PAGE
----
Special Education Acronyms – What Do All Those Letters Mean?

Do you sometimes wonder what some of the Acronyms in special education mean? Do the acronyms make your head spin? This article will discuss common special education acronyms and what they mean. This will make it easier for you to actively participate in your child with disabilities education.

1. FAPE: stands for Free Appropriate Public Education. Each child has the right under IDEA to receive a free appropriate public education.

2. IDEA: stands for the Individuals with Disabilities Education Act; which is the federal law that applies to special education.

3. IDEA 2004: This is the federal law that was reauthorized in 2004. If you see this in an article, it usually means that something was changed in IDEA, by the reauthorization in 2004.

4. LEA: stands for the local educational agency, which is your local school district.

5. SEA: stands for the state educational agency, which is your states board of education.

6. IEP: stands for the Individual Educational Plan, which must be developed for every child that receives special education services.

7. LRE: stands for Least Restrictive Environment. LRE means that children with disabilities need to be educated in the least restrictive environment, in which they can learn. LRE starts at the regular classroom, and becomes more restrictive.

8. NCLB: stands for the No Child Left Behind Act.

9. IEE’s: stands for an Independent Educational Evaluation. These are initiated and paid for by parents, to help determine their child’s disability or educational needs.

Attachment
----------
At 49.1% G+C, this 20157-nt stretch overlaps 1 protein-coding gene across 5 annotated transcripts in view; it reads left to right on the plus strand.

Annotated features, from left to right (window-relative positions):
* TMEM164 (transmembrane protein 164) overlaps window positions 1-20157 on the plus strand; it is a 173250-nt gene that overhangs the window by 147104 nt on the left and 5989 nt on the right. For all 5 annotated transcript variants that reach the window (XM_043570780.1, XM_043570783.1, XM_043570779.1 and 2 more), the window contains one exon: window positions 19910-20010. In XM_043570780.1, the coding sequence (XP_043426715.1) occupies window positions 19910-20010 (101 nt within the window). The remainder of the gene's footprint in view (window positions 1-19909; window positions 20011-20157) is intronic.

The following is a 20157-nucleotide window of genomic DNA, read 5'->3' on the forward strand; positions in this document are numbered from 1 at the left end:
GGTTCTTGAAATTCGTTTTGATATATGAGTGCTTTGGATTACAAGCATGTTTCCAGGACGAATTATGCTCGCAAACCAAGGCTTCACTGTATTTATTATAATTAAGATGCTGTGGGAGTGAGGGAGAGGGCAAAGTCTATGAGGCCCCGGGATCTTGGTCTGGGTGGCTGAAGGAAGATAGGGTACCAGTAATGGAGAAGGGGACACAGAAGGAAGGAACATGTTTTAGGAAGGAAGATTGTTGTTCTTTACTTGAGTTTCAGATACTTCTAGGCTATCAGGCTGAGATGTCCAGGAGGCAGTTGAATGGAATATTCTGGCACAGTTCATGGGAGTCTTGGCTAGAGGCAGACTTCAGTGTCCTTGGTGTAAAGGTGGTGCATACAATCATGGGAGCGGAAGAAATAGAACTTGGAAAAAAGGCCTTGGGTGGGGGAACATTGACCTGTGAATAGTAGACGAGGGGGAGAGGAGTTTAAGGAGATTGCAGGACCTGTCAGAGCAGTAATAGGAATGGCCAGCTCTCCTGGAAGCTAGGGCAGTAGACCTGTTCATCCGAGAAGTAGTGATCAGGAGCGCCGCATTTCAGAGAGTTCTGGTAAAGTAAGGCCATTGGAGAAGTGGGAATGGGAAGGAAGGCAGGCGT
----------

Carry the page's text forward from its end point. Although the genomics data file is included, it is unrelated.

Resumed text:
10. IEE’s at Public Expense: stands for an IEE where the school district pays for it. There are rules that apply to this, that you must learn before requesting an IEE at public expense. Many special education personnel try and do things that are not allowed under IDEA, so you need to educate yourself.

11. ASD: stands for Autism Spectrum Disorder, which some school districts use in their paperwork.

12. ADD: stands for Attention Deficit Disorder.

13. ADHD: stands for Attention Deficit Hyperactivity Disorder.

14. PWN: stands for Prior Written Notice. Parents must be given PWN when the school district wants to change things in the child’s IEP. (such as eligibility, change services, refuse to change services etc.).

15. ABA: stands for Applied Behavioral Analysis that is an educational treatment for Autism.

16. SID: stands for Sensory Integration Disorder. A lot of children with Autism have difficulty with sensory integration.

17. SPD: stands for Sensory Processing Disorder which is the same as above, but some people in the special education field, call it different names.